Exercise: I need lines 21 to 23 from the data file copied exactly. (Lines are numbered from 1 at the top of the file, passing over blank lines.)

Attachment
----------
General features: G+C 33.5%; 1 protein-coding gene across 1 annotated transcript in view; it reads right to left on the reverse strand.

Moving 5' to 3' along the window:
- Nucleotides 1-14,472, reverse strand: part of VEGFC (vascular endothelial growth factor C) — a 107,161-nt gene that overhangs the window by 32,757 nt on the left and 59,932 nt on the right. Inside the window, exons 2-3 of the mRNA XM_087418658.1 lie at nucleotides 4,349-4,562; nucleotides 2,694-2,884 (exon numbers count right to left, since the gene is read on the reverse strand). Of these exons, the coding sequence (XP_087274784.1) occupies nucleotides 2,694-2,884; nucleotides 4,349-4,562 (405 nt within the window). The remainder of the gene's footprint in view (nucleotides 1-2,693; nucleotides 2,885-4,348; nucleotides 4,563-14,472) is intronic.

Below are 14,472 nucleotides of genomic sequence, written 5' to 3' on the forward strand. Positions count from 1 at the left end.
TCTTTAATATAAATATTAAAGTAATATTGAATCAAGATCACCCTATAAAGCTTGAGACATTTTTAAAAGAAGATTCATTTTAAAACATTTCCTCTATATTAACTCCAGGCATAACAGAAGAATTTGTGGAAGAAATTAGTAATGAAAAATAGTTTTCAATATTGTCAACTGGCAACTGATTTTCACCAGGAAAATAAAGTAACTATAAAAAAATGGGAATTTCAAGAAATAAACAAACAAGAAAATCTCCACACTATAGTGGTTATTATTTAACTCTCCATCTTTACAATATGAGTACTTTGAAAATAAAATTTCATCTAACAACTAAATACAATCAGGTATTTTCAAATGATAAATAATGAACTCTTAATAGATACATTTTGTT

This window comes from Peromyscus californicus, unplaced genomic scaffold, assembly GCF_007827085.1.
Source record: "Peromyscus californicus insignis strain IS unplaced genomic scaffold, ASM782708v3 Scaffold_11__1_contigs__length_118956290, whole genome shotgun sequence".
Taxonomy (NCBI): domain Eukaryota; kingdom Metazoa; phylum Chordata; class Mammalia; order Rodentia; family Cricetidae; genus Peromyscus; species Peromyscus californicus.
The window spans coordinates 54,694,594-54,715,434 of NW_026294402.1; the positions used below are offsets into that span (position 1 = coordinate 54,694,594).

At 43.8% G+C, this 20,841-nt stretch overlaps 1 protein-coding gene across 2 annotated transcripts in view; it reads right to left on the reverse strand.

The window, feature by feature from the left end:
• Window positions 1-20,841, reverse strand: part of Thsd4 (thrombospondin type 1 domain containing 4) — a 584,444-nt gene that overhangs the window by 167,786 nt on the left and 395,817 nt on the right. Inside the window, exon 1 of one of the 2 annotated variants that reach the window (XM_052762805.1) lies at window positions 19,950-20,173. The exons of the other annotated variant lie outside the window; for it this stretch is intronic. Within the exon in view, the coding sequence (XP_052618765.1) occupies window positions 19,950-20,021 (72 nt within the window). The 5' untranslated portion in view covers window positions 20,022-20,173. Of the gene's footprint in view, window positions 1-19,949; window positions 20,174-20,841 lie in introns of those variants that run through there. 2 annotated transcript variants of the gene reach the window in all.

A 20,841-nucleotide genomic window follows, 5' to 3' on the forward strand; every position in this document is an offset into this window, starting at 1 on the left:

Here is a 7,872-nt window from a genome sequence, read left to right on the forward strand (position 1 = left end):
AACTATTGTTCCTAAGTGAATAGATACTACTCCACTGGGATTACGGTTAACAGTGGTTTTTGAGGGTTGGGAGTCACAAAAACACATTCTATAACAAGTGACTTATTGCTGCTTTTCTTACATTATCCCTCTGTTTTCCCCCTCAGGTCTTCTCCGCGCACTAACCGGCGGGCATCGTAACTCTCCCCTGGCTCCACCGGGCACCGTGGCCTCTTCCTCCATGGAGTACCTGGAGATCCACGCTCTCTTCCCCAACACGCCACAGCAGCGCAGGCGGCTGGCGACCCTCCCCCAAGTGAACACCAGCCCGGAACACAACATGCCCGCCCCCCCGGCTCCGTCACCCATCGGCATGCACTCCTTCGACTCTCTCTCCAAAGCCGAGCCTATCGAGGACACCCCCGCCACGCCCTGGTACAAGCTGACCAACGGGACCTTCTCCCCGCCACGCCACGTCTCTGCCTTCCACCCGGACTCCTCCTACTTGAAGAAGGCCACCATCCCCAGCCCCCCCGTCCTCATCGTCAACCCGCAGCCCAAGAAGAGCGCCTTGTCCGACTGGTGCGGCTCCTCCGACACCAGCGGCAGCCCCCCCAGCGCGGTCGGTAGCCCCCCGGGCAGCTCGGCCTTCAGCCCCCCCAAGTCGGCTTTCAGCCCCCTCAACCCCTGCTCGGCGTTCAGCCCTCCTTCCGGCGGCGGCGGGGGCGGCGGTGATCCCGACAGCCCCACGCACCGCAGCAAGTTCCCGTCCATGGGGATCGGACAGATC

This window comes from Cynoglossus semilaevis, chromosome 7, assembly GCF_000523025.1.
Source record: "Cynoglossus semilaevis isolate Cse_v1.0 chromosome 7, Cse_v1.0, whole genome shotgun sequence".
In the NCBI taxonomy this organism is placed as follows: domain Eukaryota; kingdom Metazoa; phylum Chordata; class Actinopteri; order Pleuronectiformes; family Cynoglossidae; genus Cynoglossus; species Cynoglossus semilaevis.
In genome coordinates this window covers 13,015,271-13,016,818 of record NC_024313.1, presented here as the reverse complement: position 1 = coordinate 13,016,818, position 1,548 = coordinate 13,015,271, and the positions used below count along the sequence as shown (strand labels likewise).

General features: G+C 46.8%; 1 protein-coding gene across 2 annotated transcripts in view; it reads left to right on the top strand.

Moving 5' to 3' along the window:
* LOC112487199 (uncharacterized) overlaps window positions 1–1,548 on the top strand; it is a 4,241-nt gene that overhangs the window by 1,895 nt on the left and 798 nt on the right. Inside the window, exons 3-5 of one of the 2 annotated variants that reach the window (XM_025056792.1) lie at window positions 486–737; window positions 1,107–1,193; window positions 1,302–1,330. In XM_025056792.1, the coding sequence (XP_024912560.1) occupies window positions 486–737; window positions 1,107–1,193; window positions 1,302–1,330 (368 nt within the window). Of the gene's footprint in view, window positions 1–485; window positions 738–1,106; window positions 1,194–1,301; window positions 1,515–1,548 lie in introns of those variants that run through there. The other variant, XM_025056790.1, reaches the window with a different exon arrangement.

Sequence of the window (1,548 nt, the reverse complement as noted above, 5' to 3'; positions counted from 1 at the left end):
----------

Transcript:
Moving 5' to 3' along the window:
* LOC112487199 (uncharacterized) overlaps window positions 1–1,548 on the top strand; it is a 4,241-nt gene that overhangs the window by 1,895 nt on the left and 798 nt on the right. Inside the window, exons 3-5 of one of the 2 annotated variants that reach the window (XM_025056792.1) lie at window positions 486–737; window positions 1,107–1,193; window positions 1,302–1,330. In XM_025056792.1, the coding sequence (XP_024912560.1) occupies window positions 486–737; window positions 1,107–1,193; window positions 1,302–1,330 (368 nt within the window). Of the gene's footprint in view, window positions 1–485; window positions 738–1,106; window positions 1,194–1,301; window positions 1,515–1,548 lie in introns of those variants that run through there. The other variant, XM_025056790.1, reaches the window with a different exon arrangement.

Sequence of the window (1,548 nt, the reverse complement as noted above, 5' to 3'; positions counted from 1 at the left end):